Wanna Share a Ride? Tech Tools Drive How We Commute to Work

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By Carmen Castro-Pagan

Technology is driving how U.S. companies deliver commuter benefit packages to their employees.

Access to innovative, interactive, user-friendly tools and the data analytics they provide are allowing employers of all sizes to adopt commuter benefit programs that fit their employees’ needs. Companies including Microsoft, Stanford Research Park, and engineering firm Tindale Oliver have embraced the tools as a means of encouraging their workers to take advantage of commuter benefits.

Take SPLT and Scoop, for example. These mobile apps operate similarly to Uber and Lyft but help riders carpool with co-workers. The companies that create these apps are stepping up to offer flexible, low-cost rides that appeal to employees with odd schedules.

Technology has blown open the door for commuting solutions that didn’t exist in the past few years, David Clavens, head of marketing at Scoop, told Bloomberg BNA. It’s fair to say that technology is making more employers and employees aware of the commuter alternatives available, Philip Winters, director of Best Workplaces for Commuters, told Bloomberg BNA.

The Easier the Better

Microsoft is making the service user-friendly to attract more participants. “The easier we make it for employees, the better,” Crockford said.

MERGE also provides Microsoft with “credible data intelligence” on how people are using the buses, shuttles, and vehicles, Crockford said. “We can get better data on the program’s use, customize it and optimize the money we invest on it,” he said.

Jamie Jarvis, transportation manager of Stanford Research Park, said technology has increased SRP’s ability to reach people. Located in Palo Alto, Calif., SRP manages 700 acres owned by Stanford University that host more than 150 companies, including HP, Lockheed Martin, Tesla, and SAP.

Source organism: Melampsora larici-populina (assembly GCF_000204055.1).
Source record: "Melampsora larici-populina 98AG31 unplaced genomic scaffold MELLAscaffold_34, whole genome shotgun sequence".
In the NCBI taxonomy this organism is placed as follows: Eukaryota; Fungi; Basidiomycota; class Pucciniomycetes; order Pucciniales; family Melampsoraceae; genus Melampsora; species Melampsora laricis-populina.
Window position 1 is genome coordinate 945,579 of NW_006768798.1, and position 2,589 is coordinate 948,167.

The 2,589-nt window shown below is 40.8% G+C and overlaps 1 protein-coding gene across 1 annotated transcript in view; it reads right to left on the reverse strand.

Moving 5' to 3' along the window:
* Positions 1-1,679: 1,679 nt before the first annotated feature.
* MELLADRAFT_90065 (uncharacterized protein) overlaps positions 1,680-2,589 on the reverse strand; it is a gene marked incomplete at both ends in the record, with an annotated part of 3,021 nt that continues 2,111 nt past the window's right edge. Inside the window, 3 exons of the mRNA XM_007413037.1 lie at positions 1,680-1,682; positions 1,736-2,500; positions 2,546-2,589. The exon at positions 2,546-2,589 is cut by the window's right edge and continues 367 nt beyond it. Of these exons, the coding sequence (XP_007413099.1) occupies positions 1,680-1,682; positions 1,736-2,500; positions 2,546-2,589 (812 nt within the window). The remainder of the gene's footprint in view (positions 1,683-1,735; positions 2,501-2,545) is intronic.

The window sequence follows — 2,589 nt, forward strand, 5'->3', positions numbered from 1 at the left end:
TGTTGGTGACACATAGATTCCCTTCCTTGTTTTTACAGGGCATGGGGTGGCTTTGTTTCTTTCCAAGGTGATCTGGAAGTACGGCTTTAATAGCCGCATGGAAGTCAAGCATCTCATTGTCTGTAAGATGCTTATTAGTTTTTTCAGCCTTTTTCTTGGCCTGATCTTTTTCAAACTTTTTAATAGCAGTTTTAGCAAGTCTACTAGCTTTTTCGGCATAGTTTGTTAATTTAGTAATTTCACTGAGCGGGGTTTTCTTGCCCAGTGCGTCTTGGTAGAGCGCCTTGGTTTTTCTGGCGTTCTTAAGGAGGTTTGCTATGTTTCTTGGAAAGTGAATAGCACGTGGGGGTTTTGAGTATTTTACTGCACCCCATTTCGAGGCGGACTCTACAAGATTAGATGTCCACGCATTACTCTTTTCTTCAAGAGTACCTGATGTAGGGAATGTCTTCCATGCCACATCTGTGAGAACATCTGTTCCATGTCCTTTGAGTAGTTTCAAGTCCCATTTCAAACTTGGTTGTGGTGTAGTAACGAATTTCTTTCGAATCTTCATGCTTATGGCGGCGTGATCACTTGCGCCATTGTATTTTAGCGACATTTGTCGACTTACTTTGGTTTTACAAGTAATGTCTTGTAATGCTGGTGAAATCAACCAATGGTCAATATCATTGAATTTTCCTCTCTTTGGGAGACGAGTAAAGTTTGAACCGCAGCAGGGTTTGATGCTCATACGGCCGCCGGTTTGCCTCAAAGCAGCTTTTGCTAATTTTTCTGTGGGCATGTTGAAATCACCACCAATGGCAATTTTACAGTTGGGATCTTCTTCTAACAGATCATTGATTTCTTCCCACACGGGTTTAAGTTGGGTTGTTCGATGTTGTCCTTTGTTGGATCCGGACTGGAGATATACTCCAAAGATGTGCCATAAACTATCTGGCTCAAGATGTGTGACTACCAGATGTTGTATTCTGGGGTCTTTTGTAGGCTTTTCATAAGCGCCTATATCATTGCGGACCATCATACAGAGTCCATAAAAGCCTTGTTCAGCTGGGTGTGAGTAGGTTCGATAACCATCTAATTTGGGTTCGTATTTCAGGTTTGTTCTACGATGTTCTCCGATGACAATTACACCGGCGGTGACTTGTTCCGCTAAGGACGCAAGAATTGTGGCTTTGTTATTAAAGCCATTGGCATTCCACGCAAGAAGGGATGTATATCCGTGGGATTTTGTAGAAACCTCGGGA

Of 20,000 employees in the research park, some 7,500 use the commuter program. SRP has incorporated a trip planner called SRPGO and real-time shuttle locations to its program. “The fact that you can see where the shuttle is brings comfort,” Jarvis said.

Meanwhile, on the East Coast

New Haven Yale System, a nonprofit hospital that partners with Yale University, has also seen remarkable results by incorporating technology into its commuter program. It needs to serve 12,000 employees, as well as its patients and visitors, in a relatively small city with limited public transportation. That prompted the hospital to look into technology to improve its commuter program, Rodney Slaughter, senior manager of parking and transportation services at New Haven Yale, told Bloomberg BNA.

The hospital partnered with Ride Systems to incorporate real-time GPS tracking of its bus system through mobile phones, Slaughter said. Knowing when the next bus will arrive is particularly welcome during Connecticut winters, he said. New Haven, which is among the 10 largest hospitals in the country, has one of the largest bus systems for a stand-alone hospital with 18 buses per day, Slaughter said.

Tindale Oliver, an engineering firm that provides transportation and transit solutions to public sector clients, is also incorporating technology tools to provide commuter options to its 80 employees. Based in Tampa, Fla., and with offices across the country, the company is taking a unique spin on how it promotes its commuter program.

“We have done this a million different ways,” Laura Everitt, associate director of transit solutions at Tindale Oliver, said.

The company runs commuter promotions, which usually last three weeks, where employees are encouraged to bike or carpool to work and to log their trips online and even post a selfie, Everitt said.

Employees receive points for each trip and each selfie, and at the end of the promotion there’s a trophy and gift cards for the winners, Everitt said. The promotions are fun, and it makes employees try something new, she said.

App Offers Sustainability Metrics

Carpooling is a great alternative for those employees who have different schedules, Anya Babbitt, SPLT’s founder and chief executive officer, told Bloomberg BNA. The technology behind SPLT allows for customized solutions for organizations based on their data, she said.

The company’s services also allow employers to track their companies’ sustainability metrics, including carbon emissions, gas, miles, and rides, Babbitt said.

SPLT launched in 2014 and operates across the U.S. and Mexico and soon will launch in Germany and the U.K. SPLT has partnered with a number of companies, most recently with BMW, PG&E, and Bosch, Babbitt said.

To contact the reporter on this story: Carmen Castro-Pagan in Washington at ccastro-pagan@bna.com

To contact the editor responsible for this story: Jo-el J. Meyer at jmeyer@bna.com

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